I estimate at 90F a decrease in miles/kw-hr of .02, at 115F it should be 0.05 (again my estimate with an average speed of 60mph). Higher speeds will lower this number (more energy per hour but less energy per mile) still 40% less than the impact of heating the car when it's 20F.

OK, I understand your analyses. I think your point vis-a-vis, the efficiency impact and how it varies with speed is a valid point. That said, I think we need to scope the bigger problem first. Specifically,

We want to establish a pseudo-quantitative understanding of the degradation of mileage driving in hot weather by building a reasonable model. To that end, we need to identify the heat sources and the required AC unit.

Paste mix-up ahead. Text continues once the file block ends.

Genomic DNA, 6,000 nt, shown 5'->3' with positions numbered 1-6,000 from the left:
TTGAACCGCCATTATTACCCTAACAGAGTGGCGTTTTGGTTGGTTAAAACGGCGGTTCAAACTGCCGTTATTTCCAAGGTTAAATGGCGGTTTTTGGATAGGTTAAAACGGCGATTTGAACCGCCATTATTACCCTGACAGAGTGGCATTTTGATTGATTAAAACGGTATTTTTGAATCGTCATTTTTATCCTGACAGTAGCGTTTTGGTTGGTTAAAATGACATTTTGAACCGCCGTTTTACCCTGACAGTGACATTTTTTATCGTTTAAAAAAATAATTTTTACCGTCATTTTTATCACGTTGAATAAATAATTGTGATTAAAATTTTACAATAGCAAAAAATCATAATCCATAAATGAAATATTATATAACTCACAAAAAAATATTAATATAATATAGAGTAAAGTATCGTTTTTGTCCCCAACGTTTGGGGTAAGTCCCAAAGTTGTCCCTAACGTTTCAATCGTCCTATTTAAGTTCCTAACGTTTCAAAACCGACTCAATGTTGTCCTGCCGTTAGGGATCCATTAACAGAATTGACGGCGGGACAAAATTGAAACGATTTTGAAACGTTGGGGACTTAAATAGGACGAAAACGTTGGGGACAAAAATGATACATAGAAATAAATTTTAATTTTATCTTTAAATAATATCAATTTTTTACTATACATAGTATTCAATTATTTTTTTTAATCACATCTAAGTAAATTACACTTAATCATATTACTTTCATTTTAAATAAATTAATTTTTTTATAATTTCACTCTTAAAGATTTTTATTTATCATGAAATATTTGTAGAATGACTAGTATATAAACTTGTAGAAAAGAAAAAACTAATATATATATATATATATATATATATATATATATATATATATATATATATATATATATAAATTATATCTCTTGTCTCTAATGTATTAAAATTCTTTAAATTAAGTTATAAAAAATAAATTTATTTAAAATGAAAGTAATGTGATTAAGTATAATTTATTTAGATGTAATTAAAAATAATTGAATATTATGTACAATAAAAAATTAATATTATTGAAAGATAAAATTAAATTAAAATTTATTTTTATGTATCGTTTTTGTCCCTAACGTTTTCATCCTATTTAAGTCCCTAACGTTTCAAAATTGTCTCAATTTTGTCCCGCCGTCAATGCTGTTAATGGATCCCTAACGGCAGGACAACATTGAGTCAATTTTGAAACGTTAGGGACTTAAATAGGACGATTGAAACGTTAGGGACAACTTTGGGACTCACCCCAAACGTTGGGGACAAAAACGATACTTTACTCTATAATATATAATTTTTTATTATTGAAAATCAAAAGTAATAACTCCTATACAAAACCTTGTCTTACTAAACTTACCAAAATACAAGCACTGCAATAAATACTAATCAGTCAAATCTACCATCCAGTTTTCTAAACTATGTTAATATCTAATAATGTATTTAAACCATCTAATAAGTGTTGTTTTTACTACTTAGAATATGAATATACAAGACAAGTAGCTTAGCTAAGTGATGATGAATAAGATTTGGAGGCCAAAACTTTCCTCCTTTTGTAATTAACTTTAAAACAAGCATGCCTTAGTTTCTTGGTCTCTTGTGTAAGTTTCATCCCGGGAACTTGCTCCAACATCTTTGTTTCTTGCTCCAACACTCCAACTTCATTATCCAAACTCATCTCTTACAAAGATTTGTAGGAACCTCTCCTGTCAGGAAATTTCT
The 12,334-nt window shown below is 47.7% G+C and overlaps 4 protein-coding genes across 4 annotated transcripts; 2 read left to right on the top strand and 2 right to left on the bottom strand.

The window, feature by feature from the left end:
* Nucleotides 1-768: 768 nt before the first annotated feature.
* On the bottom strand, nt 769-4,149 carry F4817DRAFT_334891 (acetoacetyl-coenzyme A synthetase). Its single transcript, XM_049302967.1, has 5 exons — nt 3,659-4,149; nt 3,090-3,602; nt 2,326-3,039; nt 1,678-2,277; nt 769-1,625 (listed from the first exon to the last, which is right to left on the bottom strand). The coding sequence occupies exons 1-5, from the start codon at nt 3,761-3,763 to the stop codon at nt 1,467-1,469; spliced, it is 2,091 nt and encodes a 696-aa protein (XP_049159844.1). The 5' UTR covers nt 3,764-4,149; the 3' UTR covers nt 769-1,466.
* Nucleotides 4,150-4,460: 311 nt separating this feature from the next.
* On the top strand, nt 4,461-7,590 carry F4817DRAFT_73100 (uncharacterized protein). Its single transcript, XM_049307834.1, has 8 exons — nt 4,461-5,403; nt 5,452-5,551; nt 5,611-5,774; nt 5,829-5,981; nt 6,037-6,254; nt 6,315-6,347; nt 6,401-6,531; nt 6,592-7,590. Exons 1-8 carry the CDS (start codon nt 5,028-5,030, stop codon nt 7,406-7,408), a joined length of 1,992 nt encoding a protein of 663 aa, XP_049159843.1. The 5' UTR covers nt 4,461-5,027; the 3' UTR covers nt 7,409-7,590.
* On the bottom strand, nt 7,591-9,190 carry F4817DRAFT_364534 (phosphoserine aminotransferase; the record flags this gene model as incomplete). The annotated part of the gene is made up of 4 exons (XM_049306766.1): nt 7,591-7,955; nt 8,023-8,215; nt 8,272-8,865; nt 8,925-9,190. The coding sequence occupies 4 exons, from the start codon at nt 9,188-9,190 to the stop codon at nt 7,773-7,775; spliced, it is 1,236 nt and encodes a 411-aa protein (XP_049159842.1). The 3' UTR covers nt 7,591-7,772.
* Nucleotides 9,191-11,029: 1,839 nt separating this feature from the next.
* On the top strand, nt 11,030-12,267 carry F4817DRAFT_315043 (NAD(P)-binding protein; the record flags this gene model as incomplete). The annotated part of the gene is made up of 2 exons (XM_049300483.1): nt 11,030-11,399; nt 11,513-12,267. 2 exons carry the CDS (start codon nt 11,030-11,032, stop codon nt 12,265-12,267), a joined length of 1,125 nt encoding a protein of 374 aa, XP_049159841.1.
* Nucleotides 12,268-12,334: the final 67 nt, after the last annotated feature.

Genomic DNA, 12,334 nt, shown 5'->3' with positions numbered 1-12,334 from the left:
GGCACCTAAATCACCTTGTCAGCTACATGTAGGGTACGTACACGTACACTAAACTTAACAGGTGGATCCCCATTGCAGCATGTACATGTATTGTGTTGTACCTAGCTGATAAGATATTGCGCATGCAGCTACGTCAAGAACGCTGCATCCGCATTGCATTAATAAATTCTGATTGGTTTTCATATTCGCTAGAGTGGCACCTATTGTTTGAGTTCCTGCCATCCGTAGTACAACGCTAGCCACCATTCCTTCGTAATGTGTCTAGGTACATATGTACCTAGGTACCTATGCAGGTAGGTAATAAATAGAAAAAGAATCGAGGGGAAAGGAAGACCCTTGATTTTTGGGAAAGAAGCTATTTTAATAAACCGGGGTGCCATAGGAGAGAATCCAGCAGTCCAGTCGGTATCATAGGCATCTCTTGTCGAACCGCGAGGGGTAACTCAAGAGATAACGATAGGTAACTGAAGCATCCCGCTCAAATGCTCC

Without going into the absurd details of doing a finite-element model, perhaps we can do a simplified lumped model as follows:

> Heat Sources:

[1] conduction and radiation from the sun's rays that heat the cabin (i.e., car at rest, no cabin occupant). Perhaps we can treat the cabin as a glass greenhouse?

[2] heat from the airflow at XX-mph over the passenger compartment that brings additional (in addition to the sun's radiation) heat flux into the passenger compartment, and

[3] heat emanating from the inside of the car (electronics, etc.) and by the occupants.

> Required AC unit:

> once we have the above, we can calculate the "steady-state" heat load and the BTU required to maintain a given steady-state temperature taking into account the efficiency of the AC unit.

> and from the estimated BTU above, we can estimate the resultant degradation of the mileage efficiency.

Perhaps there are aspiring physicists who want to tackle this problem. I know I am not qualified!